Displaying all 15 publications

  1. Shyam S, Wai TN, Arshad F
    Asia Pac J Clin Nutr, 2012;21(2):201-8.
    PMID: 22507605
    This paper outlines the methodology to add glycaemic index (GI) and glycaemic load (GL) functionality to food DietPLUS, a Microsoft Excel-based Malaysian food composition database and diet intake calculator. Locally determined GI values and published international GI databases were used as the source of GI values. Previously published methodology for GI value assignment was modified to add GI and GL calculators to the database. Two popular local low GI foods were added to the DietPLUS database, bringing up the total number of foods in the database to 838 foods. Overall, in relation to the 539 major carbohydrate foods in the Malaysian Food Composition Database, 243 (45%) food items had local Malaysian values or were directly matched to International GI database and another 180 (33%) of the foods were linked to closely-related foods in the GI databases used. The mean ± SD dietary GI and GL of the dietary intake of 63 women with previous gestational diabetes mellitus, calculated using DietPLUS version3 were, 62 ± 6 and 142 ± 45, respectively. These values were comparable to those reported from other local studies. DietPLUS version3, a simple Microsoft Excel-based programme aids calculation of diet GI and GL for Malaysian diets based on food records.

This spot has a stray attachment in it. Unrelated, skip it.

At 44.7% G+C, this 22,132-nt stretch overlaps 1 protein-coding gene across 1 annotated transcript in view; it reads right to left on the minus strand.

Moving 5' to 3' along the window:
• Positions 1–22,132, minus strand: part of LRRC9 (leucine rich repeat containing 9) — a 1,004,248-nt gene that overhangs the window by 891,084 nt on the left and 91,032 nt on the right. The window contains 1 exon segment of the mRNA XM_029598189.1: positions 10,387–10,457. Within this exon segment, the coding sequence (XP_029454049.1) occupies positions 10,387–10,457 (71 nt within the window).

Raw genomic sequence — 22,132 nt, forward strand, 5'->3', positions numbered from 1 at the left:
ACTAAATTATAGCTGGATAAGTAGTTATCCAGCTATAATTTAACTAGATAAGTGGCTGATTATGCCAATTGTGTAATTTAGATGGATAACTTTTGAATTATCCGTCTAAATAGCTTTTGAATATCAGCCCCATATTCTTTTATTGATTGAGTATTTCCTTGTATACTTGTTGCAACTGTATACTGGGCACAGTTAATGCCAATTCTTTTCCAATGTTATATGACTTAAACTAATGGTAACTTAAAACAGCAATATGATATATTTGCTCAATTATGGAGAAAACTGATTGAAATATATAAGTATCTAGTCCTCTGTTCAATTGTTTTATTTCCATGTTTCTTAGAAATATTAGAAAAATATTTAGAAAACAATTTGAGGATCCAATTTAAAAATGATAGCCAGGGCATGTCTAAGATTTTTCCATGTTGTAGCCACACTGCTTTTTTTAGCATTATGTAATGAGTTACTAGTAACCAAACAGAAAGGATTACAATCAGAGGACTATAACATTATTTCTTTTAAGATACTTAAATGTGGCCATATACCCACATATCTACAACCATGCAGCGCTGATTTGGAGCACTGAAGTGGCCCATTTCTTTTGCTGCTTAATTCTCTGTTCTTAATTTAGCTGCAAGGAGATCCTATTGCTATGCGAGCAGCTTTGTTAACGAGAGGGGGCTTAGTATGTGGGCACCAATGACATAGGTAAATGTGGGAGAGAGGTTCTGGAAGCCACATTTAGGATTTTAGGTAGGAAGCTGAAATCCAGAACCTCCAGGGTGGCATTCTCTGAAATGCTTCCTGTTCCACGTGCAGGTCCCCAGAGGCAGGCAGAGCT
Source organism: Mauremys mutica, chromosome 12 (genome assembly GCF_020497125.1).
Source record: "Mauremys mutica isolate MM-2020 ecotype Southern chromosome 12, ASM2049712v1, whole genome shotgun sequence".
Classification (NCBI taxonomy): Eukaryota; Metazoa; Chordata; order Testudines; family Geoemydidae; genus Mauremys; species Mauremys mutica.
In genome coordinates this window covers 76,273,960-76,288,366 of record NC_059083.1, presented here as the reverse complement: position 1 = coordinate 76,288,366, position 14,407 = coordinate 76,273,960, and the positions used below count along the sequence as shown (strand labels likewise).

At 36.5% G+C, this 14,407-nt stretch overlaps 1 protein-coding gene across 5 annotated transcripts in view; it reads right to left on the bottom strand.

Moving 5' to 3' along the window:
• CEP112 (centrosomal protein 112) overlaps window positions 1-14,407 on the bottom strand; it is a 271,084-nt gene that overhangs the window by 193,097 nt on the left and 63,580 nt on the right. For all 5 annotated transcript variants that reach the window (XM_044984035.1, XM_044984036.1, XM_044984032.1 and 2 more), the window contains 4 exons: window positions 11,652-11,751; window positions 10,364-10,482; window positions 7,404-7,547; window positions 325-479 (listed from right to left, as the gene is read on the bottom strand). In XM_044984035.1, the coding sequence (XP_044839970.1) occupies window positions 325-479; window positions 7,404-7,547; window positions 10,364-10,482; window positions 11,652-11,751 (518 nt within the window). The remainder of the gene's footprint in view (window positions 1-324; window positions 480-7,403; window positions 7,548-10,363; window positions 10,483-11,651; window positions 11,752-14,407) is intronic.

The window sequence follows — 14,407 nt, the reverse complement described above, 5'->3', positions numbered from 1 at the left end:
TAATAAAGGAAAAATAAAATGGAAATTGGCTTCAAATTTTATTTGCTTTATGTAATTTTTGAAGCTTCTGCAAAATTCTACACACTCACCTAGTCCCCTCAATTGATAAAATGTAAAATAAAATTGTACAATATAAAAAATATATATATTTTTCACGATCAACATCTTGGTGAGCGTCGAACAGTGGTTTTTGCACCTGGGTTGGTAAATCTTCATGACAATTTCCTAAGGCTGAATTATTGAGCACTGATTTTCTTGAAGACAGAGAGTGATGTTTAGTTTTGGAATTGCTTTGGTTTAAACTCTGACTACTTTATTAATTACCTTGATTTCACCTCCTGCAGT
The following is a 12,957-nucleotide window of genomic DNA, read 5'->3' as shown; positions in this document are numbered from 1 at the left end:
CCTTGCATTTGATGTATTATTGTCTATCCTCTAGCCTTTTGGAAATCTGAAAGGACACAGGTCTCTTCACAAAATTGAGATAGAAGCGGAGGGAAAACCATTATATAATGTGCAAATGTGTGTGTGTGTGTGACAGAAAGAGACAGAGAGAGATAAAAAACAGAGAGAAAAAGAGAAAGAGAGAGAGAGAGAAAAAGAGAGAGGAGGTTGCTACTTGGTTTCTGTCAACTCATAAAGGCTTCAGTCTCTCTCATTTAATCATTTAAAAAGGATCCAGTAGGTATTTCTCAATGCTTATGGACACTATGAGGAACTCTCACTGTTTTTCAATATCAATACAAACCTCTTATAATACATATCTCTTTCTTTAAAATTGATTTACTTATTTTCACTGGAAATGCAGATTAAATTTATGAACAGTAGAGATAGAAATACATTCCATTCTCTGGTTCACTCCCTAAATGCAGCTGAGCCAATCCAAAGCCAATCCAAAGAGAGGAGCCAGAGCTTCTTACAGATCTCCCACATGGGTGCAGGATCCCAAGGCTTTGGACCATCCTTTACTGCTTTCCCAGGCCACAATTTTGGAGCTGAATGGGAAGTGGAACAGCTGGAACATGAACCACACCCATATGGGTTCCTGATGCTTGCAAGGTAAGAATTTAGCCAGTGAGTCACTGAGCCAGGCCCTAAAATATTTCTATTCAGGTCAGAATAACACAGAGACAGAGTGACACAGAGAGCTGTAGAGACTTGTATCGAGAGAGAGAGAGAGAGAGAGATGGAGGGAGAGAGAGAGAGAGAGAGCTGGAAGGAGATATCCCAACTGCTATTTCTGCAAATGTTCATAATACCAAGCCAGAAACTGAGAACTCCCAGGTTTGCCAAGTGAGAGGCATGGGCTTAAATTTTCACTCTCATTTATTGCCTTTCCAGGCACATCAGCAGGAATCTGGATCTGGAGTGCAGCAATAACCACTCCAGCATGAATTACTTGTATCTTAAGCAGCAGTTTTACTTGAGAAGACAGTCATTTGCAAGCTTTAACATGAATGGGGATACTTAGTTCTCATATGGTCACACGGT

2. Arshad F, Nor IM, Ali RM, Hamzah F
    Asia Pac J Clin Nutr, 1996 Jun;5(2):88-91.
    PMID: 24394516
    Diet is one of the major factors contributing to the development of obesity, apart from heredity and energy balance. The objective of this cross-sectional study is to assess energy, carbohydrate, protein and fat intakes in relation to bodyweight status among government office workers in Kuala Lumpur. A total of 185 Malay men and 196 Malay women aged 18 and above were randomly selected as the study sample. Height and weight were taken to determine body mass index (BMI). The dietary profile was obtained by using 24-hour dietary recalls and food frequency methods. This was analysed to determine average nutrient intake per day. Other information was ascertained from tested and coded questionnaires. The subjects were categorised into three groups of bodyweight status namely underweight (BMI < 20 kg/m2), normal weight (BMI 20-25 kg/m2) and obese (BMI > 25 kg/m2). The prevalence of obesity was 37.8%. The study showed that the mean energy intake of the respondents was 1709 ± 637 kcal/day. The energy composition comprised of 55.7 ± 7.6% carbohydrates, 29.7 ± 21.7 % fat and 15.6 ± 3.8% protein. There was no significant difference in diet composition among the three groups. The findings indicate that normal weight and overweight individuals had a lower intake of calories and carbohydrates than the underweight individuals (p<0.05). However, there were no significant differences in fat intakes.
  3. Talib R, Ali O, Arshad F, Kadir KA
    Asia Pac J Clin Nutr, 1997 Jun;6(2):84-7.
    PMID: 24394705